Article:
Delegation, Drugs and Republicanism: Bederev v. Ireland, [2015] IECA 38

Ireland now has a Court of Appeal. If some of its citizens were unaware of its existence, the buzz that followed  Bederev v. Ireland, [2015] IECA 38 put paid to any lack of public awareness. In a set of reasons by Hogan J., the Court held that s. 2(2) of the Misuse of Drugs Act 1977 was an unconstitutional violation of the rule against delegation, a conclusion that had the legislature scrambling for a fix pending an appeal to the Supreme Court.

Section 2(2) gives the executive the power to specify “controlled drugs”. According to s. 3, it is an offence to possess any such drugs. Hogan J. concluded that the executive was basically “at large” (at para. 68) in determining which drugs to specify. Section 2(2) thus amounted to a sweeping delegation of legislative power, contrary to the constitutional rule that only the Oireachtas (Parliament) may pass legislation. There were no meaningful ‘principles and policies’ to constrain the power to specify “controlled drugs”:

58. One may immediately ask: how is to be determined which of these dangerous or harmful drugs are to be controlled and which are not? How can it be determined which drugs are “dangerous”? Again, one might ask: dangerous to whom? Is this standard to be measured by reference to the general public? Or would it suffice that the drug in question would be dangerous if consumed or used by certain sectors of society such as children or young adults? By what standards are the questions of whether particular drugs are “harmful” and liable to be “misused” to be assessed and determined?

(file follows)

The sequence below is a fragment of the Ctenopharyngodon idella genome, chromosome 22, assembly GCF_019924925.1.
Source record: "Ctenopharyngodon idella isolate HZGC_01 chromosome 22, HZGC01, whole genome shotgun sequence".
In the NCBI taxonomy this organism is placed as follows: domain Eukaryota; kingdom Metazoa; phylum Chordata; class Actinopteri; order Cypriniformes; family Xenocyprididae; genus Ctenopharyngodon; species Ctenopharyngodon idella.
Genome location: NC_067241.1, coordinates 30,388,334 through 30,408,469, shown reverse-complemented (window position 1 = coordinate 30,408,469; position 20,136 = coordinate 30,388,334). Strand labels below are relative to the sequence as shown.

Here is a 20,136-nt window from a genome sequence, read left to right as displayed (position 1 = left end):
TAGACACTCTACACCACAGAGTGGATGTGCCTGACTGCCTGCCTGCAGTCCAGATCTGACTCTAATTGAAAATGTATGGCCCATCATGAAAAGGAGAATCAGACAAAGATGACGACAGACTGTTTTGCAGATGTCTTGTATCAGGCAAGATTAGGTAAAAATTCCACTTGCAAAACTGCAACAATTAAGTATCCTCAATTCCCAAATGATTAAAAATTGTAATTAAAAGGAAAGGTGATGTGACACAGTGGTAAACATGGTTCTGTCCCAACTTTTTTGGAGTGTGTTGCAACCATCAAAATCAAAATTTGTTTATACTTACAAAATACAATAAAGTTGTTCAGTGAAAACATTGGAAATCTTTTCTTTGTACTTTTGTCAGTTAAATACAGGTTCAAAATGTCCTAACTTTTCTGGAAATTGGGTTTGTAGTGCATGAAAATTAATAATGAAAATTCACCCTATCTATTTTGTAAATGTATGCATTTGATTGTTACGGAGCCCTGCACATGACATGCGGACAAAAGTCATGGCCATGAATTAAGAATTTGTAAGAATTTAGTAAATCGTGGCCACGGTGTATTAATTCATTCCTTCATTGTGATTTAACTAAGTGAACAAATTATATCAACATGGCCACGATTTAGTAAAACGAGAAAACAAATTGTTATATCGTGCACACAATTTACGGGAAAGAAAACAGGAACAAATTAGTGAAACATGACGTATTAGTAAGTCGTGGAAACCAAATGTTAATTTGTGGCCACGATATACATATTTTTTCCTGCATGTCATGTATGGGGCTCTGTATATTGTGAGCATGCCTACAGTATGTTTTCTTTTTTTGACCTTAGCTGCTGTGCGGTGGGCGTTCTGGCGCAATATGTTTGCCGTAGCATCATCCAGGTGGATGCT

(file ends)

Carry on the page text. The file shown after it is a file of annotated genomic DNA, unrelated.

59. Virtually every drug is potentially harmful and liable to be misused. Would it suffice for this statutory purpose if, for example, some common pharmaceutical product had been misused for time to time in the community, possibly with unfortunate and serious side-effects for those who did abuse the drug? Could the product be the subject of a s. 2(2) order if it caused serious medical problems in a minority of cases, even though the product itself was regarded as beneficial and wholesome by the medical community? What levels of “harm” and “misuse” need to be established before an order could properly be made under s. 2(2) of the 1977 Act? Could a particular drug be properly made the subject of an order under s. 2(2) of the 1977 Act where there was a respectable body of scientific and medical evidence to the effect that the drug in question should not be controlled or that its beneficial properties strongly outweighed the risk of abuse by a minority of patients?

It is worth noting that the executive’s power was not unfettered, strictly speaking. If the executive were to specify cats, dogs or law professors as “controlled substances”, the order would no doubt be ultra vires. The non-delegation rule, by contrast, targets overly broad exercises of discretion (an idea that common law judges sometimes find difficult to grasp).